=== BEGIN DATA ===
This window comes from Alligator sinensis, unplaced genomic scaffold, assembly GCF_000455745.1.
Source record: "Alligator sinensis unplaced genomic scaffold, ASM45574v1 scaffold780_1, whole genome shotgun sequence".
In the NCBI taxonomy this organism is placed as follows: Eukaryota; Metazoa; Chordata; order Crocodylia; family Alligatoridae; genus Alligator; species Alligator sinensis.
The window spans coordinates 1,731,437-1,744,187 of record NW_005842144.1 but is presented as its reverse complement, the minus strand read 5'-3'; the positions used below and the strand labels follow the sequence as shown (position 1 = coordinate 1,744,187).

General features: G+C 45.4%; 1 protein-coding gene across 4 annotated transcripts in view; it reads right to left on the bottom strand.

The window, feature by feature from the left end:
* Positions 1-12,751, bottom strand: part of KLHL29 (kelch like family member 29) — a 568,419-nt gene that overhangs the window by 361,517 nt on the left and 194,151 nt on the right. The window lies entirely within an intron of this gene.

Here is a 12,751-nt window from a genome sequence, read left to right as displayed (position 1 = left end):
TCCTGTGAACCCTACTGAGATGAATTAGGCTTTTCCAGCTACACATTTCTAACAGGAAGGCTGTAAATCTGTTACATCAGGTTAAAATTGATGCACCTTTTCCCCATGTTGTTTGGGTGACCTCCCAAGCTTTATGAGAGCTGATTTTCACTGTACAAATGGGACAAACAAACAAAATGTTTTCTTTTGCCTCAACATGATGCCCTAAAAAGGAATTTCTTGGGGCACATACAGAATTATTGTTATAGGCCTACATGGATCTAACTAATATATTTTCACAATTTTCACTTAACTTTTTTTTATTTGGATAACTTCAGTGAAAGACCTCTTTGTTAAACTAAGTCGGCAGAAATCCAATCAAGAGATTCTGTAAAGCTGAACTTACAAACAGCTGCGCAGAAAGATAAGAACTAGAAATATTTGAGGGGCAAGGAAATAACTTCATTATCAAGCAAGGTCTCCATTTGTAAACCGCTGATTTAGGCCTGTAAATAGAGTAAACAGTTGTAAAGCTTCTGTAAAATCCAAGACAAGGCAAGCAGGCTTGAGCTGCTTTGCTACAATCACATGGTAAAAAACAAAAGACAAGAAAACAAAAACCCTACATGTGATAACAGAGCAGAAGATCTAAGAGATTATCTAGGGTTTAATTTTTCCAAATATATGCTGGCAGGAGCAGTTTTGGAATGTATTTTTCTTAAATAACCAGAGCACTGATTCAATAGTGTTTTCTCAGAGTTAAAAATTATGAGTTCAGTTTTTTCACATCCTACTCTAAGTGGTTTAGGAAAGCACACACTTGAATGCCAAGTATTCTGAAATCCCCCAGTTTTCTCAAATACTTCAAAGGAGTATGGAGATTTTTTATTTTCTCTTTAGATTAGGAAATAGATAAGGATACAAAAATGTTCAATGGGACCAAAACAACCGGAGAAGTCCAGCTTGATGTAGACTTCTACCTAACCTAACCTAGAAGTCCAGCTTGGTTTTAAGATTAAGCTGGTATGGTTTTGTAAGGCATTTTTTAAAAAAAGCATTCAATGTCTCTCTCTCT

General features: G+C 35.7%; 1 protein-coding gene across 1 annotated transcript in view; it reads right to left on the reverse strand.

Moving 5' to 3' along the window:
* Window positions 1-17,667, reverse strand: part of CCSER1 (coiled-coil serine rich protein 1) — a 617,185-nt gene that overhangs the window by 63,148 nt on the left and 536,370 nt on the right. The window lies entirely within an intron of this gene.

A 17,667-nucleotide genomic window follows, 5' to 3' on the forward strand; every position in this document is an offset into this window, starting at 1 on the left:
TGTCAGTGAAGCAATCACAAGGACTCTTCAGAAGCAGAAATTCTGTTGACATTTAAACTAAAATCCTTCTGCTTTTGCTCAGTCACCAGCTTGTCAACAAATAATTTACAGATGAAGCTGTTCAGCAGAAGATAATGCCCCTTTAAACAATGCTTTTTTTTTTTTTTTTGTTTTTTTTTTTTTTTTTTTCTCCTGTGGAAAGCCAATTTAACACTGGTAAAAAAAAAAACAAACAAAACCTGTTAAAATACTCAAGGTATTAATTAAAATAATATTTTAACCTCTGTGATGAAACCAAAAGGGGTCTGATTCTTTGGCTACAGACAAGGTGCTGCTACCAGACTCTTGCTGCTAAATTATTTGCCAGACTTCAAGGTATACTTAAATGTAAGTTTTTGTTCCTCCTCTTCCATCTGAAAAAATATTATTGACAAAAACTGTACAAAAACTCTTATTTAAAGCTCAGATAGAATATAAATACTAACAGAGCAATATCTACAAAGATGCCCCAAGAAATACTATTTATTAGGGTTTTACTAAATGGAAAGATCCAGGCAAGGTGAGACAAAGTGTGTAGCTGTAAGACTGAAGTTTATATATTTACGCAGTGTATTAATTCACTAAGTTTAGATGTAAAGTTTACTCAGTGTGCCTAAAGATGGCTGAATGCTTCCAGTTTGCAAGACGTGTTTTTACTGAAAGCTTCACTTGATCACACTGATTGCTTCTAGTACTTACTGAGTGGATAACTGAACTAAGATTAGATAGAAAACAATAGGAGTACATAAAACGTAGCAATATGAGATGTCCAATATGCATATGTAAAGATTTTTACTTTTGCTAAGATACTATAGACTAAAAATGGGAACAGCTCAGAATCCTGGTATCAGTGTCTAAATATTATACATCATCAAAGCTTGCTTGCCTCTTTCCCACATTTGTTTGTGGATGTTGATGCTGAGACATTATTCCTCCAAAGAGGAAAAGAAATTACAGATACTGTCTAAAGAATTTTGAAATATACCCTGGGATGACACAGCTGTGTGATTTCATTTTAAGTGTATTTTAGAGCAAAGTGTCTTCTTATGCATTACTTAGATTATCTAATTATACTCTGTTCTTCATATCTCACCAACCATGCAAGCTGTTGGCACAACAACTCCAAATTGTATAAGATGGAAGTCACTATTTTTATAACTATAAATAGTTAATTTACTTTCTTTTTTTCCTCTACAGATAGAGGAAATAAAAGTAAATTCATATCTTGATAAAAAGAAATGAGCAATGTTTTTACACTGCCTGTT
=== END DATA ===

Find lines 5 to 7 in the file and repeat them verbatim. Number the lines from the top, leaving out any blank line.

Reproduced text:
General features: G+C 45.4%; 1 protein-coding gene across 4 annotated transcripts in view; it reads right to left on the bottom strand.

The window, feature by feature from the left end:
* Positions 1-12,751, bottom strand: part of KLHL29 (kelch like family member 29) — a 568,419-nt gene that overhangs the window by 361,517 nt on the left and 194,151 nt on the right. The window lies entirely within an intron of this gene.